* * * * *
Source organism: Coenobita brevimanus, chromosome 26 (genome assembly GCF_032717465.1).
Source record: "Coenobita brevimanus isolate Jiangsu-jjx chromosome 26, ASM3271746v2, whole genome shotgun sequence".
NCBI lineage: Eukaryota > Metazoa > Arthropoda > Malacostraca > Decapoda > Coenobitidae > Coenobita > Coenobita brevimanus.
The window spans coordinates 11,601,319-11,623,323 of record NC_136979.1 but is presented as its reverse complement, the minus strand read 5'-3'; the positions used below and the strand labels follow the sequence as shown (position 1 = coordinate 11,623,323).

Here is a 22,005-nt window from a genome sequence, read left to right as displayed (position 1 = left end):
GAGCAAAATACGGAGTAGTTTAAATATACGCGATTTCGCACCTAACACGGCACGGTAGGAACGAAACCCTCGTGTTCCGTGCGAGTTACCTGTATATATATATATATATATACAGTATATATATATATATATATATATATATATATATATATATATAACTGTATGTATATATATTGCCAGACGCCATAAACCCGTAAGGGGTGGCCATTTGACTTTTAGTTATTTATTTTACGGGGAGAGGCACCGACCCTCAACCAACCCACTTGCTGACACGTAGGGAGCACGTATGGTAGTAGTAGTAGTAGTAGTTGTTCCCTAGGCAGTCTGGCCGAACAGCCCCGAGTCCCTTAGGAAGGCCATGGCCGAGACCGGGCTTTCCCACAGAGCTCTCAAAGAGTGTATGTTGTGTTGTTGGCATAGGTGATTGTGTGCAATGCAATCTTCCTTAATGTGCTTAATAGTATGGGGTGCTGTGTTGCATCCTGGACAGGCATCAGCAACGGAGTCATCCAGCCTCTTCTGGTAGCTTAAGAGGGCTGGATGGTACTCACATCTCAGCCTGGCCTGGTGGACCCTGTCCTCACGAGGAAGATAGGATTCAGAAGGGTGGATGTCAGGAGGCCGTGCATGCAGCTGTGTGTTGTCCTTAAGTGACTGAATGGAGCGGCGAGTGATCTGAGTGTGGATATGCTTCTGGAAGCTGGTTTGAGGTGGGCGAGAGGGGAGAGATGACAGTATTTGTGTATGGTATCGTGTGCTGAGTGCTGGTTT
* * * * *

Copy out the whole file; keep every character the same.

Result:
Source organism: Coenobita brevimanus, chromosome 26 (genome assembly GCF_032717465.1).
Source record: "Coenobita brevimanus isolate Jiangsu-jjx chromosome 26, ASM3271746v2, whole genome shotgun sequence".
NCBI lineage: Eukaryota > Metazoa > Arthropoda > Malacostraca > Decapoda > Coenobitidae > Coenobita > Coenobita brevimanus.
The window spans coordinates 11,601,319-11,623,323 of record NC_136979.1 but is presented as its reverse complement, the minus strand read 5'-3'; the positions used below and the strand labels follow the sequence as shown (position 1 = coordinate 11,623,323).

Here is a 22,005-nt window from a genome sequence, read left to right as displayed (position 1 = left end):
GAGCAAAATACGGAGTAGTTTAAATATACGCGATTTCGCACCTAACACGGCACGGTAGGAACGAAACCCTCGTGTTCCGTGCGAGTTACCTGTATATATATATATATATATACAGTATATATATATATATATATATATATATATATATATATATATAACTGTATGTATATATATTGCCAGACGCCATAAACCCGTAAGGGGTGGCCATTTGACTTTTAGTTATTTATTTTACGGGGAGAGGCACCGACCCTCAACCAACCCACTTGCTGACACGTAGGGAGCACGTATGGTAGTAGTAGTAGTAGTAGTTGTTCCCTAGGCAGTCTGGCCGAACAGCCCCGAGTCCCTTAGGAAGGCCATGGCCGAGACCGGGCTTTCCCACAGAGCTCTCAAAGAGTGTATGTTGTGTTGTTGGCATAGGTGATTGTGTGCAATGCAATCTTCCTTAATGTGCTTAATAGTATGGGGTGCTGTGTTGCATCCTGGACAGGCATCAGCAACGGAGTCATCCAGCCTCTTCTGGTAGCTTAAGAGGGCTGGATGGTACTCACATCTCAGCCTGGCCTGGTGGACCCTGTCCTCACGAGGAAGATAGGATTCAGAAGGGTGGATGTCAGGAGGCCGTGCATGCAGCTGTGTGTTGTCCTTAAGTGACTGAATGGAGCGGCGAGTGATCTGAGTGTGGATATGCTTCTGGAAGCTGGTTTGAGGTGGGCGAGAGGGGAGAGATGACAGTATTTGTGTATGGTATCGTGTGCTGAGTGCTGGTTT